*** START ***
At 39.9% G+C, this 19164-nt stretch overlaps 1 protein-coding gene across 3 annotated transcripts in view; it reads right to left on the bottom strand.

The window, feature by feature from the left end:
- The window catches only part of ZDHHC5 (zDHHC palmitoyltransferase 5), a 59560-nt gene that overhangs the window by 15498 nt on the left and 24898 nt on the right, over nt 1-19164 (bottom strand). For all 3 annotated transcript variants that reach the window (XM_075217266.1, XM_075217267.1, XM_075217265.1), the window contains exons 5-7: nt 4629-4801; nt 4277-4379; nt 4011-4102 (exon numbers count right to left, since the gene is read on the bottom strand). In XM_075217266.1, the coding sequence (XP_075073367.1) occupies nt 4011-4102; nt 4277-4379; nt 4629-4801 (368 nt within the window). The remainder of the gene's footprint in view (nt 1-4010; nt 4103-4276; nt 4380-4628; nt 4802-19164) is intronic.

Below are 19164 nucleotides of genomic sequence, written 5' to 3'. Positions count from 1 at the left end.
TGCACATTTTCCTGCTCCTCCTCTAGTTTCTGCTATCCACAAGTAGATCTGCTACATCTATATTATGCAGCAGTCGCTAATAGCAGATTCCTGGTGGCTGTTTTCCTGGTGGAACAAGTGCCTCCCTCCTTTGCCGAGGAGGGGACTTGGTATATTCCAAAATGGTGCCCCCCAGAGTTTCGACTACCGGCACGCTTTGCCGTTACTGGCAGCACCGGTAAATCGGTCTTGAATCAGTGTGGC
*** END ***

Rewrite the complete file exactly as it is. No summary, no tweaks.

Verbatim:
At 39.9% G+C, this 19164-nt stretch overlaps 1 protein-coding gene across 3 annotated transcripts in view; it reads right to left on the bottom strand.

The window, feature by feature from the left end:
- The window catches only part of ZDHHC5 (zDHHC palmitoyltransferase 5), a 59560-nt gene that overhangs the window by 15498 nt on the left and 24898 nt on the right, over nt 1-19164 (bottom strand). For all 3 annotated transcript variants that reach the window (XM_075217266.1, XM_075217267.1, XM_075217265.1), the window contains exons 5-7: nt 4629-4801; nt 4277-4379; nt 4011-4102 (exon numbers count right to left, since the gene is read on the bottom strand). In XM_075217266.1, the coding sequence (XP_075073367.1) occupies nt 4011-4102; nt 4277-4379; nt 4629-4801 (368 nt within the window). The remainder of the gene's footprint in view (nt 1-4010; nt 4103-4276; nt 4380-4628; nt 4802-19164) is intronic.

Below are 19164 nucleotides of genomic sequence, written 5' to 3'. Positions count from 1 at the left end.
TGCACATTTTCCTGCTCCTCCTCTAGTTTCTGCTATCCACAAGTAGATCTGCTACATCTATATTATGCAGCAGTCGCTAATAGCAGATTCCTGGTGGCTGTTTTCCTGGTGGAACAAGTGCCTCCCTCCTTTGCCGAGGAGGGGACTTGGTATATTCCAAAATGGTGCCCCCCAGAGTTTCGACTACCGGCACGCTTTGCCGTTACTGGCAGCACCGGTAAATCGGTCTTGAATCAGTGTGGC